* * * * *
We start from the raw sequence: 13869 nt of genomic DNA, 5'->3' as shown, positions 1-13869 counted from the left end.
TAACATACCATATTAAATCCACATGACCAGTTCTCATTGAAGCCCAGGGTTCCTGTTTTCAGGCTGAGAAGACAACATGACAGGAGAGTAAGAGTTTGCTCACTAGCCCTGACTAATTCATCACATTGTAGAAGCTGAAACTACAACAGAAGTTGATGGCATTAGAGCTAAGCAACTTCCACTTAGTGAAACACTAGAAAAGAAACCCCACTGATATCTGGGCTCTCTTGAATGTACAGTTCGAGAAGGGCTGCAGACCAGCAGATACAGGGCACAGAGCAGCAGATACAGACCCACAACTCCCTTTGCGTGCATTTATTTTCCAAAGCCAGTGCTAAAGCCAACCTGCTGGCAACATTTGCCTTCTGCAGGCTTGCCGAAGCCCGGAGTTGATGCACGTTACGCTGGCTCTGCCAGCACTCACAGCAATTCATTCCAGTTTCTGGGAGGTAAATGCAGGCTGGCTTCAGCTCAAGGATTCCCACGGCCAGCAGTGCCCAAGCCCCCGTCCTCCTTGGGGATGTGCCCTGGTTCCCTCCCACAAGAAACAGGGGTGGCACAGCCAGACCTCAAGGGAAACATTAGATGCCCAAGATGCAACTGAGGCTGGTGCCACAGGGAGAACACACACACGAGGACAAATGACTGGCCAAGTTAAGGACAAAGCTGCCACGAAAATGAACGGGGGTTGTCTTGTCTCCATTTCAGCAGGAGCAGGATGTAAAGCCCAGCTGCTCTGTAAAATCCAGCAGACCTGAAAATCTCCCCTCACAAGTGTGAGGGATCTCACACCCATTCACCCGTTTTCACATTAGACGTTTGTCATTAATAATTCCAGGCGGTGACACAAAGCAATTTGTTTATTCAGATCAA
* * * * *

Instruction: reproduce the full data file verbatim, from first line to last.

We start from the raw sequence: 13869 nt of genomic DNA, 5'->3' as shown, positions 1-13869 counted from the left end.
TAACATACCATATTAAATCCACATGACCAGTTCTCATTGAAGCCCAGGGTTCCTGTTTTCAGGCTGAGAAGACAACATGACAGGAGAGTAAGAGTTTGCTCACTAGCCCTGACTAATTCATCACATTGTAGAAGCTGAAACTACAACAGAAGTTGATGGCATTAGAGCTAAGCAACTTCCACTTAGTGAAACACTAGAAAAGAAACCCCACTGATATCTGGGCTCTCTTGAATGTACAGTTCGAGAAGGGCTGCAGACCAGCAGATACAGGGCACAGAGCAGCAGATACAGACCCACAACTCCCTTTGCGTGCATTTATTTTCCAAAGCCAGTGCTAAAGCCAACCTGCTGGCAACATTTGCCTTCTGCAGGCTTGCCGAAGCCCGGAGTTGATGCACGTTACGCTGGCTCTGCCAGCACTCACAGCAATTCATTCCAGTTTCTGGGAGGTAAATGCAGGCTGGCTTCAGCTCAAGGATTCCCACGGCCAGCAGTGCCCAAGCCCCCGTCCTCCTTGGGGATGTGCCCTGGTTCCCTCCCACAAGAAACAGGGGTGGCACAGCCAGACCTCAAGGGAAACATTAGATGCCCAAGATGCAACTGAGGCTGGTGCCACAGGGAGAACACACACACGAGGACAAATGACTGGCCAAGTTAAGGACAAAGCTGCCACGAAAATGAACGGGGGTTGTCTTGTCTCCATTTCAGCAGGAGCAGGATGTAAAGCCCAGCTGCTCTGTAAAATCCAGCAGACCTGAAAATCTCCCCTCACAAGTGTGAGGGATCTCACACCCATTCACCCGTTTTCACATTAGACGTTTGTCATTAATAATTCCAGGCGGTGACACAAAGCAATTTGTTTATTCAGATCAA